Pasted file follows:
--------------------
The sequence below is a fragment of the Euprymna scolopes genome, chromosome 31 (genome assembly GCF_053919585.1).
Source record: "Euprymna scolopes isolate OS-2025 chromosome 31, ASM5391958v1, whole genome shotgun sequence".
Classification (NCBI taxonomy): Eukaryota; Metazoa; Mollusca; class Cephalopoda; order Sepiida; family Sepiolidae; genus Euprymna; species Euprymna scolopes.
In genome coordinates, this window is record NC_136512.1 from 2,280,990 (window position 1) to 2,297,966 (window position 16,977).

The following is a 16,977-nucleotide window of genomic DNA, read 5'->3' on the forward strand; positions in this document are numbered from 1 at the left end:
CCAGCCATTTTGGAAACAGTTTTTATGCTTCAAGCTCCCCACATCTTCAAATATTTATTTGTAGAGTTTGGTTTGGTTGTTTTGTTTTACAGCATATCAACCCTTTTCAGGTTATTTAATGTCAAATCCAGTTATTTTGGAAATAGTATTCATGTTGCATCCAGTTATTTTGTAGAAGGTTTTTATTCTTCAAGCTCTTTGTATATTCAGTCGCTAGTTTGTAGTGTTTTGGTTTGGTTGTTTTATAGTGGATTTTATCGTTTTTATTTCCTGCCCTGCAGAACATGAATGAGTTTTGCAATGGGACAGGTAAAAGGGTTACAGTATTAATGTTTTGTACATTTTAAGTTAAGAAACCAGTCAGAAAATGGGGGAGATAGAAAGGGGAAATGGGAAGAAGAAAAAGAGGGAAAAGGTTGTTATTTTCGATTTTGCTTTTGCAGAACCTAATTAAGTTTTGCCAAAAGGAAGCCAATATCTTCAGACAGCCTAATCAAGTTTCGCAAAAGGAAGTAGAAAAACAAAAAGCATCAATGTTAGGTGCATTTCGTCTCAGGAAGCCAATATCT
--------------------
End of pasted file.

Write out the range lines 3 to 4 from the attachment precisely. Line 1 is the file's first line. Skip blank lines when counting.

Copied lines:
Classification (NCBI taxonomy): Eukaryota; Metazoa; Mollusca; class Cephalopoda; order Sepiida; family Sepiolidae; genus Euprymna; species Euprymna scolopes.
In genome coordinates, this window is record NC_136512.1 from 2,280,990 (window position 1) to 2,297,966 (window position 16,977).